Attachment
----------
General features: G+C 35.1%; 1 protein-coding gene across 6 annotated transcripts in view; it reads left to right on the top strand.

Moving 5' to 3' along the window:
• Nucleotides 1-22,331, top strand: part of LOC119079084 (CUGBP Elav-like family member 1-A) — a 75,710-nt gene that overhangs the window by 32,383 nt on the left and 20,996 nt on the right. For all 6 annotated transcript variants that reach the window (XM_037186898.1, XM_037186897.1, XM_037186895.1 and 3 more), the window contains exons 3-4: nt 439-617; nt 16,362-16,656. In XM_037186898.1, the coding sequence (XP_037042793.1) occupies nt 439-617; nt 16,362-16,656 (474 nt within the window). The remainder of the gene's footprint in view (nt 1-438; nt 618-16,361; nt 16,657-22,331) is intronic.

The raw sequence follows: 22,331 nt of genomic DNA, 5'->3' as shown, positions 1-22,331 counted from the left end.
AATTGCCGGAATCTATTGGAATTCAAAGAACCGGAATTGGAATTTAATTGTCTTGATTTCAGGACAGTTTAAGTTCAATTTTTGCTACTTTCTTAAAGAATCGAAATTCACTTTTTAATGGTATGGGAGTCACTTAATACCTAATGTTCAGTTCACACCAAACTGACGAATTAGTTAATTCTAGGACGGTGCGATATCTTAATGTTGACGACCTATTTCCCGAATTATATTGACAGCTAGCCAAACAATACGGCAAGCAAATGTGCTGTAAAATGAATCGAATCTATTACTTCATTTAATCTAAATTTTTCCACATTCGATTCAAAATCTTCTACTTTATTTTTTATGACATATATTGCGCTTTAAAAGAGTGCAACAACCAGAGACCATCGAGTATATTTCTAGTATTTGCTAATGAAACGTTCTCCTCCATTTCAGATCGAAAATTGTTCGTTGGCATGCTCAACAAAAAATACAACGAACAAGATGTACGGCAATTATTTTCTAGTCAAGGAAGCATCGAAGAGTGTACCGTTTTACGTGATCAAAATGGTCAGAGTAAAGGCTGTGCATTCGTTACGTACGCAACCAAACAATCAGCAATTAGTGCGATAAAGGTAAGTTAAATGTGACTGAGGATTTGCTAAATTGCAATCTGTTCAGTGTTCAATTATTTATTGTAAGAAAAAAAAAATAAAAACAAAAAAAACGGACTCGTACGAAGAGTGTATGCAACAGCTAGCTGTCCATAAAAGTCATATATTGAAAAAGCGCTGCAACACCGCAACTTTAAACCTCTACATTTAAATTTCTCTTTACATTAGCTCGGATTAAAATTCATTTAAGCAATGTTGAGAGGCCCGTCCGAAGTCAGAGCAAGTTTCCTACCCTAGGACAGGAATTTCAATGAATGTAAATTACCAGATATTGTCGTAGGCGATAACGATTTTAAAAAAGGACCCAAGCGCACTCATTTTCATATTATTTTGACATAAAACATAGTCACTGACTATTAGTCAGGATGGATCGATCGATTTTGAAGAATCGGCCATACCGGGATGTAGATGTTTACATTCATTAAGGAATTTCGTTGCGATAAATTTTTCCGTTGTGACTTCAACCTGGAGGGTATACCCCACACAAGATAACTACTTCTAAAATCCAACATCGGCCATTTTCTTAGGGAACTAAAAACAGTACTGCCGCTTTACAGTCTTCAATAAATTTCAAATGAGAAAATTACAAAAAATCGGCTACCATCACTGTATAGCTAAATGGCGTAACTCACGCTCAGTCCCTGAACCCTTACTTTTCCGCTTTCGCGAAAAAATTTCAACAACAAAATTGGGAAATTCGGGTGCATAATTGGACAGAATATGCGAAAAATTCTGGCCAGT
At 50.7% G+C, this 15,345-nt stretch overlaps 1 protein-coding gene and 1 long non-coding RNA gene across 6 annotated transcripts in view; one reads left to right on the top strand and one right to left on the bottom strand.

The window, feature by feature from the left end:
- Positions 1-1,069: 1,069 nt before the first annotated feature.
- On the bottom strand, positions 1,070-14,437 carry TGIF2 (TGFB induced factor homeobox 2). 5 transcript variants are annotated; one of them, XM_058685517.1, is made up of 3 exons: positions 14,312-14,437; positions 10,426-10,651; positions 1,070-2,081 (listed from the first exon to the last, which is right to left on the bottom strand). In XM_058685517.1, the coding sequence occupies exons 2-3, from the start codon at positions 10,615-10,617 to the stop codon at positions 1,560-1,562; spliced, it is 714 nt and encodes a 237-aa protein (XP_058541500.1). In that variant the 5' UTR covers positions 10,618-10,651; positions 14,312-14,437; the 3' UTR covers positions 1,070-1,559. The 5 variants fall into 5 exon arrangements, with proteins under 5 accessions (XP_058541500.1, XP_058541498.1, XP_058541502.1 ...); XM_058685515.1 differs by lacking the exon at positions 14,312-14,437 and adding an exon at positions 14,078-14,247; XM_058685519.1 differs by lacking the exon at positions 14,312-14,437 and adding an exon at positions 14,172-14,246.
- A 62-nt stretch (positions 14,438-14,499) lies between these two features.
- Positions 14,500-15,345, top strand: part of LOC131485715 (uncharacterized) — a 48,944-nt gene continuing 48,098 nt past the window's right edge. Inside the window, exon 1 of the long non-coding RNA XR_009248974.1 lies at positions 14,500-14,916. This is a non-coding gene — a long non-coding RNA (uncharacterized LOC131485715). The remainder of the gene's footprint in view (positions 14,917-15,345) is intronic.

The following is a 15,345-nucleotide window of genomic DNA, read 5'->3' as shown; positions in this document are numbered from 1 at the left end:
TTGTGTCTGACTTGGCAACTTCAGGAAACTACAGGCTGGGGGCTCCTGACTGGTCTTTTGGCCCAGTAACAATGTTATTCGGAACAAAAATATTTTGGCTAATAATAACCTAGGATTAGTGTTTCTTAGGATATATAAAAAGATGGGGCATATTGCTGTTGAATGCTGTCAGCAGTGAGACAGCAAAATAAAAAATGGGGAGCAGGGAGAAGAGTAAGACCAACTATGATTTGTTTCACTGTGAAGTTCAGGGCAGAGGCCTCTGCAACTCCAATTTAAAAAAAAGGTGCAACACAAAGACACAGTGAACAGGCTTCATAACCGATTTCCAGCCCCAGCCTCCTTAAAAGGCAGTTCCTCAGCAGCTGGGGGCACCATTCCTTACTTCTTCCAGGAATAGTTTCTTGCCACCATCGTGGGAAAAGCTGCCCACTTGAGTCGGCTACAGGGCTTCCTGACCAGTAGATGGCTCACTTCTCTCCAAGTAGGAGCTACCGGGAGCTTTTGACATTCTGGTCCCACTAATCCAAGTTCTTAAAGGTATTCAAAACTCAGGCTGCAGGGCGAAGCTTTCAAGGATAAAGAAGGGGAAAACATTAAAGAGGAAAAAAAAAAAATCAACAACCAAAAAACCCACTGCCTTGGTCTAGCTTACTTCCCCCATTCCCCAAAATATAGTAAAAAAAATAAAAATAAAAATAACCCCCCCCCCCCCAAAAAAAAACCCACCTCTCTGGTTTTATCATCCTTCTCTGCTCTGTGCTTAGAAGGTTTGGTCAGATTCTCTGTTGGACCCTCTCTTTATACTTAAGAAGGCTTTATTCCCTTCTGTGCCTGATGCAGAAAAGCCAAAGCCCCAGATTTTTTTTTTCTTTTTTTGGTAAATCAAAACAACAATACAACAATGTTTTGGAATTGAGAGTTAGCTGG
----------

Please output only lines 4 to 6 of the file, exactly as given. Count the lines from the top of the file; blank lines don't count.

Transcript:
The raw sequence follows: 22,331 nt of genomic DNA, 5'->3' as shown, positions 1-22,331 counted from the left end.
AATTGCCGGAATCTATTGGAATTCAAAGAACCGGAATTGGAATTTAATTGTCTTGATTTCAGGACAGTTTAAGTTCAATTTTTGCTACTTTCTTAAAGAATCGAAATTCACTTTTTAATGGTATGGGAGTCACTTAATACCTAATGTTCAGTTCACACCAAACTGACGAATTAGTTAATTCTAGGACGGTGCGATATCTTAATGTTGACGACCTATTTCCCGAATTATATTGACAGCTAGCCAAACAATACGGCAAGCAAATGTGCTGTAAAATGAATCGAATCTATTACTTCATTTAATCTAAATTTTTCCACATTCGATTCAAAATCTTCTACTTTATTTTTTATGACATATATTGCGCTTTAAAAGAGTGCAACAACCAGAGACCATCGAGTATATTTCTAGTATTTGCTAATGAAACGTTCTCCTCCATTTCAGATCGAAAATTGTTCGTTGGCATGCTCAACAAAAAATACAACGAACAAGATGTACGGCAATTATTTTCTAGTCAAGGAAGCATCGAAGAGTGTACCGTTTTACGTGATCAAAATGGTCAGAGTAAAGGCTGTGCATTCGTTACGTACGCAACCAAACAATCAGCAATTAGTGCGATAAAGGTAAGTTAAATGTGACTGAGGATTTGCTAAATTGCAATCTGTTCAGTGTTCAATTATTTATTGTAAGAAAAAAAAAATAAAAACAAAAAAAACGGACTCGTACGAAGAGTGTATGCAACAGCTAGCTGTCCATAAAAGTCATATATTGAAAAAGCGCTGCAACACCGCAACTTTAAACCTCTACATTTAAATTTCTCTTTACATTAGCTCGGATTAAAATTCATTTAAGCAATGTTGAGAGGCCCGTCCGAAGTCAGAGCAAGTTTCCTACCCTAGGACAGGAATTTCAATGAATGTAAATTACCAGATATTGTCGTAGGCGATAACGATTTTAAAAAAGGACCCAAGCGCACTCATTTTCATATTATTTTGACATAAAACATAGTCACTGACTATTAGTCAGGATGGATCGATCGATTTTGAAGAATCGGCCATACCGGGATGTAGATGTTTACATTCATTAAGGAATTTCGTTGCGATAAATTTTTCCGTTGTGACTTCAACCTGGAGGGTATACCCCACACAAGATAACTACTTCTAAAATCCAACATCGGCCATTTTCTTAGGGAACTAAAAACAGTACTGCCGCTTTACAGTCTTCAATAAATTTCAAATGAGAAAATTACAAAAAATCGGCTACCATCACTGTATAGCTAAATGGCGTAACTCACGCTCAGTCCCTGAACCCTTACTTTTCCGCTTTCGCGAAAAAATTTCAACAACAAAATTGGGAAATTCGGGTGCATAATTGGACAGAATATGCGAAAAATTCTGGCCAGT
At 50.7% G+C, this 15,345-nt stretch overlaps 1 protein-coding gene and 1 long non-coding RNA gene across 6 annotated transcripts in view; one reads left to right on the top strand and one right to left on the bottom strand.